Forum Post: Who Owns the World? Noam Chomsky on U.S.-Fueled Dangers, From Climate Change to Nuclear Weapons
Posted 1 year ago on Oct. 29, 2012, 8:31 p.m. EST by LeoYo
This content is user submitted and not an official statement
Who Owns the World? Noam Chomsky on U.S.-Fueled Dangers, From Climate Change to Nuclear Weapons
Monday, 29 October 2012 09:36 By Amy Goodman, Democracy NOW! | Video
Pentagon Nixed 1998 US Nuclear Scientists' Probe of Iranian Program
Monday, 29 October 2012 13:50 By Gareth Porter, Inter Press Service | Report
What's Still the Matter With Kansas - and the Democrats?
Monday, 29 October 2012 09:49 By Ira Chernus, Truthout | Op-Ed
Frank's Kansas is the popular metaphor for those millions of white voters who seem to vote against their own economic best interests. Talking to these folks, Frank found that they treated economic life as if it had nothing to do with politics. For them, politics is symbolic action. It's a way to express their enraged feeling of being victimized by elites from the Northeast and the West Coast. By voting Republican, they stick it to the effete (and Democratic, they assume) snobs.
However, another Kansan, Robert Wuthnow, paints a more complicated picture of his people. Wuthnow, perhaps the most prominent authority on American sociology of religion, stresses the strong sense of communal responsibility among the good Christians of Kansas. If you are in trouble, there's a good chance they've got your back.
Of course, it's not just Kansas. You'll find the same spirit of community wherever metaphorical "Kansans" abound. They will bend over backwards to help you out - as long as they judge you deserving. But, crucially, they insist on reserving that right to judge for themselves. They won't let any government bureaucrat do it. Why not? Wuthnow traces the distrust of the federal government back to 1938, when Franklin D. Roosevelt failed to follow through on the promises he'd made in the 1936 campaign (though he neglects to point out that FDR was blocked by a conservative Congress). Go back earlier, and there's a rich tradition of many Kansans voting Democratic for decades - people who understood the invaluable role of government.
Dig deeper into the work of Frank and Wuthnow, though, and you'll find a more nuanced view of Kansans. Through the 1950s, their powerful spirit of community was centered on home and church, where life made sense to them and they felt safely sheltered. They saw the nation's borders, too, as sheltering walls, which had to be buttressed against potential invaders. Then the upheavals of the Vietnam war era left them confused and shaken, afraid that their personal, communal and national life would never again be secure. Since then, that fear has only grown deeper.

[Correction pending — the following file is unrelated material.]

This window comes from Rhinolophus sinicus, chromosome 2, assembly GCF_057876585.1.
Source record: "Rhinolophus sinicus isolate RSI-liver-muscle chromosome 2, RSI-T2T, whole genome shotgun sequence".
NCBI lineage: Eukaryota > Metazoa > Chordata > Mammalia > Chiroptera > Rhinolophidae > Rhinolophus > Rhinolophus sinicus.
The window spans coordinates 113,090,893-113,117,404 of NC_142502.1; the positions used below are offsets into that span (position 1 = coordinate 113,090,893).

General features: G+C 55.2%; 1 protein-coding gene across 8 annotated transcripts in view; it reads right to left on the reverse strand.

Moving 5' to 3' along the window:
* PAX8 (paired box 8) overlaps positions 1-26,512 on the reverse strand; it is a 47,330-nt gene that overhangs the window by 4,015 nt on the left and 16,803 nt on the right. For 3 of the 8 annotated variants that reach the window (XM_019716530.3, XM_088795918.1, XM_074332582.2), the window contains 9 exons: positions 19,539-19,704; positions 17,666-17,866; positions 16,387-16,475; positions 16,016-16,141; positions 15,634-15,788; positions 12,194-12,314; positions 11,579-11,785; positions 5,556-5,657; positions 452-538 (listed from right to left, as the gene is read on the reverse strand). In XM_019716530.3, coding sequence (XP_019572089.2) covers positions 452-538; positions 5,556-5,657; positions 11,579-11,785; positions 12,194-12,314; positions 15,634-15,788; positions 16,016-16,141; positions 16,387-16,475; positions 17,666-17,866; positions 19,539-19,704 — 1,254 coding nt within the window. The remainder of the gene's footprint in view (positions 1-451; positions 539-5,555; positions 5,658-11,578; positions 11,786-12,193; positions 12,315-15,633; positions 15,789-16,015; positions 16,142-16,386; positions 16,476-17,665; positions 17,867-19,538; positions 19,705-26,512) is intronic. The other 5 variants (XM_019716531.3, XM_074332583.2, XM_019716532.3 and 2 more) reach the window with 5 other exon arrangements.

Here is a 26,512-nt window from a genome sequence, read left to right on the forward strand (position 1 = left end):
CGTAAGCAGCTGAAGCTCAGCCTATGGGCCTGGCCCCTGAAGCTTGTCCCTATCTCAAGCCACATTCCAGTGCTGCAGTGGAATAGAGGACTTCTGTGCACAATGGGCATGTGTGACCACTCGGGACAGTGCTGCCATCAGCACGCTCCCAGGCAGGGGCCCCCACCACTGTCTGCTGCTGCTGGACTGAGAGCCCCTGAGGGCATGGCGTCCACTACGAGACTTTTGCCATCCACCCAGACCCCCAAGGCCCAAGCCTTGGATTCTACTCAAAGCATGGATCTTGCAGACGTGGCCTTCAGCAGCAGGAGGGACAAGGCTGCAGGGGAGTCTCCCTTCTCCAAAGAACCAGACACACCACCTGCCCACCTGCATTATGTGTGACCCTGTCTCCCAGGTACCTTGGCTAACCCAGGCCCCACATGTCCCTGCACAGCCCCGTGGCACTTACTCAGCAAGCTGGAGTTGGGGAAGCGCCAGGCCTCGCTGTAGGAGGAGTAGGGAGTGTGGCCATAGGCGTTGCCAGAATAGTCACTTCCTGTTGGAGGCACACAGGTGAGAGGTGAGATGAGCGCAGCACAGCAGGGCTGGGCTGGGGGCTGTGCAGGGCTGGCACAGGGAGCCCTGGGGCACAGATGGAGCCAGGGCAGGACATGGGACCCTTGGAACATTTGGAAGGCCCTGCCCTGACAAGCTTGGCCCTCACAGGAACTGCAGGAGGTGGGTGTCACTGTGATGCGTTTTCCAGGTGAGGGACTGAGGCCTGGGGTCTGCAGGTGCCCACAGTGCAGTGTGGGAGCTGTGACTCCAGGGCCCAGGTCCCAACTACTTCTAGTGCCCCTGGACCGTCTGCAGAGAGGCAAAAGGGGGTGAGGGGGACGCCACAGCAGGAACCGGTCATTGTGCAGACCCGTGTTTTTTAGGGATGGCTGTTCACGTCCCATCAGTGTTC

Kansans still crave a life built on unassailable cultural foundations - "the solid rock of certainty," as Frank puts it. But they can't find certainty because they feel that life has "gotten too far away from the natural order of things"; the world has "forsaken the true and correct path," leaving "civilization in decay." So, they feel like "helpless pawns caught in a machine ... victims besieged by a hateful world," driven by huge forces that seem to know no restraint, erasing every last shred of predictability and control.
As Mark Lilla put it recently in The New York Times, the conservative mind has become "little more than a click-click slide projector holding a tray of apocalyptic images of modern life that keeps spinning around, raising the viewer's fever with every rotation" - and pushing the feverish viewer further to the right.
There's a growing body of scientific evidence to explain the conservative mind and its plight. Conservatives are generally more easily frightened than liberals. They tend to have more trouble than liberals tolerating ambiguous situations and unstable systems. They are less open to new (hence, unpredictable and unstable) experiences, which is all that the world seems to throw at them anymore, as far as they can tell. So, they are more inclined than liberals to want predictable order, to follow norms and rules laid down by others.
But looking out the windows of their homes and churches, they see a rising tide of Americans who seem to revel in breaking the rules and embracing ambiguous, unstable situations. They feel like victims of an earthquake, standing helpless as their cultural foundations tremble under their feet.
Kansans feels powerless to do anything about all this except (in Frank's words) to "join in mutual outrage against a common enemy" and go on battling "on behalf of the victimized," using the vote as their symbolic weapon.
Kansans ask political leaders to give them back their sense of a safe, predictable world, where they can feel some control over their own lives. For them, as Maureen Dowd put it, "Every election has the same narrative: Can the strong father protect the house from invaders?"